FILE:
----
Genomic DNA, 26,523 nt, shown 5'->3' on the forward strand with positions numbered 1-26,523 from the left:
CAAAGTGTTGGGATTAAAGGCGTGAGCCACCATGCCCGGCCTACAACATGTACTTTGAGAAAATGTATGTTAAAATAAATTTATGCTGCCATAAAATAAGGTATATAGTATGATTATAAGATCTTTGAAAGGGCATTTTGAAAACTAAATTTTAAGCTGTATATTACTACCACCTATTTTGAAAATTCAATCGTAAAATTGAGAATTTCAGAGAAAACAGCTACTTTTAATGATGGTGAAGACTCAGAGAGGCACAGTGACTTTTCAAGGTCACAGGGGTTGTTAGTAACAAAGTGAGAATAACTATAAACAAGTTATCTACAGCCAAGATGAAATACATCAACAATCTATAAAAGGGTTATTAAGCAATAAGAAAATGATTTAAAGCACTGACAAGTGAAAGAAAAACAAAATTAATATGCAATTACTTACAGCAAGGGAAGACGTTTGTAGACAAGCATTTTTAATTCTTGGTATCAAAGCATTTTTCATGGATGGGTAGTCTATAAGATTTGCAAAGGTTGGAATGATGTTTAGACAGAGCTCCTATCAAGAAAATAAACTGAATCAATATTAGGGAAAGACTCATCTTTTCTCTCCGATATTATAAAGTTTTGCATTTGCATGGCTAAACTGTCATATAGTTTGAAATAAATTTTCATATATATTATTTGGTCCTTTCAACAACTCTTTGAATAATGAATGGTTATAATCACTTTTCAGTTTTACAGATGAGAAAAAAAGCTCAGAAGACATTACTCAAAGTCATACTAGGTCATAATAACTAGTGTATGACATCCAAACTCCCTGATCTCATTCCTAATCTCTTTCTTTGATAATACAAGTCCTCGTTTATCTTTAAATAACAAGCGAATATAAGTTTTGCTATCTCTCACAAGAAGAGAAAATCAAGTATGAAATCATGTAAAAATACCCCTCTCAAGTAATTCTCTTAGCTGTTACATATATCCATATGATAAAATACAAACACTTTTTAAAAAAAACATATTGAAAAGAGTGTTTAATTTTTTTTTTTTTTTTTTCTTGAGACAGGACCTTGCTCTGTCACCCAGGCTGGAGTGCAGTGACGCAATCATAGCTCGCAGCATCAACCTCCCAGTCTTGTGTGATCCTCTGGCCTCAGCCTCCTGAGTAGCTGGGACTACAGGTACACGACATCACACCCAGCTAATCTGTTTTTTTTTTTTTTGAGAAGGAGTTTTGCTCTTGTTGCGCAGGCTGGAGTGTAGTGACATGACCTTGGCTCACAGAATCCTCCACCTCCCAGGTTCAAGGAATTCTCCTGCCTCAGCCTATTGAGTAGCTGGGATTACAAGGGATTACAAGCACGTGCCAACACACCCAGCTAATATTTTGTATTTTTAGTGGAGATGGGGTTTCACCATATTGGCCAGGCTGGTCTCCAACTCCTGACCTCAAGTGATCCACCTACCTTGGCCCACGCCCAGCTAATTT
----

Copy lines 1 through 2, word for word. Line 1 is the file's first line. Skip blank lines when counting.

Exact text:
Genomic DNA, 26,523 nt, shown 5'->3' on the forward strand with positions numbered 1-26,523 from the left:
CAAAGTGTTGGGATTAAAGGCGTGAGCCACCATGCCCGGCCTACAACATGTACTTTGAGAAAATGTATGTTAAAATAAATTTATGCTGCCATAAAATAAGGTATATAGTATGATTATAAGATCTTTGAAAGGGCATTTTGAAAACTAAATTTTAAGCTGTATATTACTACCACCTATTTTGAAAATTCAATCGTAAAATTGAGAATTTCAGAGAAAACAGCTACTTTTAATGATGGTGAAGACTCAGAGAGGCACAGTGACTTTTCAAGGTCACAGGGGTTGTTAGTAACAAAGTGAGAATAACTATAAACAAGTTATCTACAGCCAAGATGAAATACATCAACAATCTATAAAAGGGTTATTAAGCAATAAGAAAATGATTTAAAGCACTGACAAGTGAAAGAAAAACAAAATTAATATGCAATTACTTACAGCAAGGGAAGACGTTTGTAGACAAGCATTTTTAATTCTTGGTATCAAAGCATTTTTCATGGATGGGTAGTCTATAAGATTTGCAAAGGTTGGAATGATGTTTAGACAGAGCTCCTATCAAGAAAATAAACTGAATCAATATTAGGGAAAGACTCATCTTTTCTCTCCGATATTATAAAGTTTTGCATTTGCATGGCTAAACTGTCATATAGTTTGAAATAAATTTTCATATATATTATTTGGTCCTTTCAACAACTCTTTGAATAATGAATGGTTATAATCACTTTTCAGTTTTACAGATGAGAAAAAAAGCTCAGAAGACATTACTCAAAGTCATACTAGGTCATAATAACTAGTGTATGACATCCAAACTCCCTGATCTCATTCCTAATCTCTTTCTTTGATAATACAAGTCCTCGTTTATCTTTAAATAACAAGCGAATATAAGTTTTGCTATCTCTCACAAGAAGAGAAAATCAAGTATGAAATCATGTAAAAATACCCCTCTCAAGTAATTCTCTTAGCTGTTACATATATCCATATGATAAAATACAAACACTTTTTAAAAAAAACATATTGAAAAGAGTGTTTAATTTTTTTTTTTTTTTTTTCTTGAGACAGGACCTTGCTCTGTCACCCAGGCTGGAGTGCAGTGACGCAATCATAGCTCGCAGCATCAACCTCCCAGTCTTGTGTGATCCTCTGGCCTCAGCCTCCTGAGTAGCTGGGACTACAGGTACACGACATCACACCCAGCTAATCTGTTTTTTTTTTTTTTGAGAAGGAGTTTTGCTCTTGTTGCGCAGGCTGGAGTGTAGTGACATGACCTTGGCTCACAGAATCCTCCACCTCCCAGGTTCAAGGAATTCTCCTGCCTCAGCCTATTGAGTAGCTGGGATTACAAGGGATTACAAGCACGTGCCAACACACCCAGCTAATATTTTGTATTTTTAGTGGAGATGGGGTTTCACCATATTGGCCAGGCTGGTCTCCAACTCCTGACCTCAAGTGATCCACCTACCTTGGCCCACGCCCAGCTAATTT